Diuretic and other antihypertensive agents: Other antihypertensive agents may increase the hypotensive effects of Irbesartan; however this drug has been safely administered with other antihypertensive agents, such as beta-blockers, long-acting calcium channel blockers, and thiazide diuretics. Prior treatment with high dose diuretics may result in volume depletion and a risk of hypotension when initiating therapy with this drug.
Potassium supplements and potassium-sparing diuretics: Based on experience with the use of potassium-sparing diuretics potassium supplements, salt substitutes containing potassium or other medicinal products what may increase serum potassium levels (e.g. heparin) may lead to increase in serum potassium and is therefore, not recommended.
Lithium: Reversible increase in serum lithium concentrations and toxicity have been reported during concomitant administration of lithium with angiotensin converting enzyme inhibitors. Similar effects have been very rarely reported with irbesartan so far. Therefore, this combination is not recommended. If the combination proves necessary careful, monitoring of serum lithium levels is recommended.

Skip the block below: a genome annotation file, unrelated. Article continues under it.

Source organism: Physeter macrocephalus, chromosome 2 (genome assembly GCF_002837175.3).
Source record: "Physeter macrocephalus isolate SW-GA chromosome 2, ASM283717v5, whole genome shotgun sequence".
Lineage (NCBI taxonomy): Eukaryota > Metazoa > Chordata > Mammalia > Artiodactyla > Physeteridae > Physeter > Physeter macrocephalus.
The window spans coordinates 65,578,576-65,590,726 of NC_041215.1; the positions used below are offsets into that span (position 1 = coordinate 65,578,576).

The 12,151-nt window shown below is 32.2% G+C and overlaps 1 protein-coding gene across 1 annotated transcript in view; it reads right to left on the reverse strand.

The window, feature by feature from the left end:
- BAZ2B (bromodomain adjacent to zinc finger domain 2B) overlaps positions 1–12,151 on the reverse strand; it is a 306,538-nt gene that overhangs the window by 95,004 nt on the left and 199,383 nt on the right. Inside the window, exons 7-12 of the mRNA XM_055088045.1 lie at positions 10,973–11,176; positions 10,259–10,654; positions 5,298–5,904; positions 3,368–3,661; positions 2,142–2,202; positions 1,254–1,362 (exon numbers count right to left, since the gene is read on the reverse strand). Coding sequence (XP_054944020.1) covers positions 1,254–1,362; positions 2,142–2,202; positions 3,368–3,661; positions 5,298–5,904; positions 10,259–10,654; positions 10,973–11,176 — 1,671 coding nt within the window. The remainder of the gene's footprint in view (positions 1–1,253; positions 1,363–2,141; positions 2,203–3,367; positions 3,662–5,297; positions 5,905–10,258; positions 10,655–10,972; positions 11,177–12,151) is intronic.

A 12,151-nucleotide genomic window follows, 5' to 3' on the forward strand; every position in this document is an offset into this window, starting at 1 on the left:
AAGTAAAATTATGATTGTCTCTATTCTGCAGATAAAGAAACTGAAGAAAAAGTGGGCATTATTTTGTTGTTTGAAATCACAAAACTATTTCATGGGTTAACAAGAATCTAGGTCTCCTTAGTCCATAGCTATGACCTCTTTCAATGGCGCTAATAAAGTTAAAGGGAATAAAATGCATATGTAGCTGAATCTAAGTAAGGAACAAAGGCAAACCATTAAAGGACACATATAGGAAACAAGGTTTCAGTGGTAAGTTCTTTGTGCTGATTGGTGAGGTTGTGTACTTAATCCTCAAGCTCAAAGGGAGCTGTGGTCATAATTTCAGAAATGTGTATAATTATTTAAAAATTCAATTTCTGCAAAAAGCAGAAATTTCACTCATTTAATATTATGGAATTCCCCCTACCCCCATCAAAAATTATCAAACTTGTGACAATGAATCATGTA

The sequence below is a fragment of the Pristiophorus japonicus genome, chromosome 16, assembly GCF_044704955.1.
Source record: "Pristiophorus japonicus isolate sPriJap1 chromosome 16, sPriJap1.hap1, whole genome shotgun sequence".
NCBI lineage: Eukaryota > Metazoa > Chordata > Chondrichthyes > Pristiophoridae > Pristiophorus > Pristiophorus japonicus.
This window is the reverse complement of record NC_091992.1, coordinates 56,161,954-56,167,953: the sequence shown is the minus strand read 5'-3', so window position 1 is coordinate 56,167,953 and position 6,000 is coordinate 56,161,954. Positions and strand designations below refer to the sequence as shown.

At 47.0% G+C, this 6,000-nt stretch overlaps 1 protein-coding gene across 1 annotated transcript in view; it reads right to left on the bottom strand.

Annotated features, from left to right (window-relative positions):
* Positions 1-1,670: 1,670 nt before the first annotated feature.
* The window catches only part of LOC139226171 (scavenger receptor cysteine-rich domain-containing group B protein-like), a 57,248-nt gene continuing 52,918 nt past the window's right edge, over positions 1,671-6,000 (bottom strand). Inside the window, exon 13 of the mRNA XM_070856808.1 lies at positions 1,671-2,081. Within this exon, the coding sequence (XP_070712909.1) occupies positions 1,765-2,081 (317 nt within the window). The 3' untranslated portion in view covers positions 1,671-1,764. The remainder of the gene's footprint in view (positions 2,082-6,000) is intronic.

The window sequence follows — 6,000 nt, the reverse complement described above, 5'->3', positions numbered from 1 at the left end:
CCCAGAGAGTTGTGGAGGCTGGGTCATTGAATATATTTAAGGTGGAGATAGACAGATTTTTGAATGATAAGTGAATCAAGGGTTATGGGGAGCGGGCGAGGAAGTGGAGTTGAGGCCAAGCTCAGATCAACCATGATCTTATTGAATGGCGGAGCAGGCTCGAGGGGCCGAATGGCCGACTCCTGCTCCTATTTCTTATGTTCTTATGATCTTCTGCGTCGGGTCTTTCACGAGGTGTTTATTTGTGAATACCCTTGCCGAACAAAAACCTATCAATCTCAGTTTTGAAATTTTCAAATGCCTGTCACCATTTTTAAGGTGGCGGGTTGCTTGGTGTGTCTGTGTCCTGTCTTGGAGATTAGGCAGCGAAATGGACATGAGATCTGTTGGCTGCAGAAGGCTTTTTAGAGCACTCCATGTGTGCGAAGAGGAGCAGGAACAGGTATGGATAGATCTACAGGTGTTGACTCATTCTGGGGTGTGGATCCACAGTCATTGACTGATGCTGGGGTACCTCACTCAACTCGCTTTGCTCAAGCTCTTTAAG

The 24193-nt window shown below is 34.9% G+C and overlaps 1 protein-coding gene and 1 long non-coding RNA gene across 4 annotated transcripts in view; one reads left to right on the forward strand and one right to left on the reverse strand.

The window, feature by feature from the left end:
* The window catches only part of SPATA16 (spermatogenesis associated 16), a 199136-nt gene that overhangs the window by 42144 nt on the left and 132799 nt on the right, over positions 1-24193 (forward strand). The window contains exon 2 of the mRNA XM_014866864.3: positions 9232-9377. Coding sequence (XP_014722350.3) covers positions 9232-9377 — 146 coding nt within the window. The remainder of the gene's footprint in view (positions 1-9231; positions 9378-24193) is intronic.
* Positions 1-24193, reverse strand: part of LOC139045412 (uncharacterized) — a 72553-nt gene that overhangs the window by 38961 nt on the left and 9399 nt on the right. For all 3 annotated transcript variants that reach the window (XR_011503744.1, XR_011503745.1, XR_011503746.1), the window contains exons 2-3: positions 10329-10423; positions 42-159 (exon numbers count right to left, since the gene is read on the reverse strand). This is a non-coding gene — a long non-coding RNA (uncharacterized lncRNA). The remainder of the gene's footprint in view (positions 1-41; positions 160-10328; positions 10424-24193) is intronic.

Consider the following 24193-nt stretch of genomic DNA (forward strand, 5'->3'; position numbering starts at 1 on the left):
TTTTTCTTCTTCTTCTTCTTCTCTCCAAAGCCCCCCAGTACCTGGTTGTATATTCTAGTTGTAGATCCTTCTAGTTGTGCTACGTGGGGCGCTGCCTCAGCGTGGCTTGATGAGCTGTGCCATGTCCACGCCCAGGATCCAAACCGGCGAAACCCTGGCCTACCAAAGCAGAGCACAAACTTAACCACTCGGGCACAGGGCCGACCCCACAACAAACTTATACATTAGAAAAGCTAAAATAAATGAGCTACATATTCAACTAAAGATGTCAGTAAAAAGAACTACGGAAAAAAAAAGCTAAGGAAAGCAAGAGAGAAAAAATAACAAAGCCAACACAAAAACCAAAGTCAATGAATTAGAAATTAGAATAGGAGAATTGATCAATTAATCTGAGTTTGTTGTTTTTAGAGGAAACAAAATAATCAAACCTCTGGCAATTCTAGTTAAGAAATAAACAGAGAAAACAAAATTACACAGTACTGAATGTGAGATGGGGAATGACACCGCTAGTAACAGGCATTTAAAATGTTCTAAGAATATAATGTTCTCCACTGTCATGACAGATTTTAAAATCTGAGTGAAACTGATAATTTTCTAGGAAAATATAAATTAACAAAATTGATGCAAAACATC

Non-steroidal anti-inflammatory drugs: when angiotensin II antagonists are administered simultaneously with non-steroidal anti-inflammatory drugs (i.e. selective COX-2 inhibitors, acetylsalicylic acid (> 3g/day) and non-selective NSAIDs), attenuation of the antihypertensive effect may occur.
As with ACE inhibitors concomitant use of angiotensin II antagonists and NSAIDs may lead to in increased risk of worsening of renal function, including possible acute renal failure, and an increase serum potassium, especially in patients with poor pre-existing renal function. The combination should be administered with caution, especially in the elderly. Patients should be adequately hydrated and consideration should be given to monitoring renal function after initiation of concomitant therapy, and periodically thereafter.
Additional information on irbesartan interactions: In clinical studies, the pharmacokinetic of irbesartan is not affected by hydrochlorothiazide. Irbesartan is mainly metabolized by CYP2C9 and to a lesser extent by glucuronidation. No significant pharmacokinetics or pharmacodynamics interactions were observed when irbesartan was coadministered with warfarin, a medicinal product metabolized by CYP2C9. The effects of CYP2C9 inducers such as rifampicin on the pharmacokinetic of irbesartan have not been evaluated. The pharmacokinetic of digoxin was not altered by coadministration of irbesartan.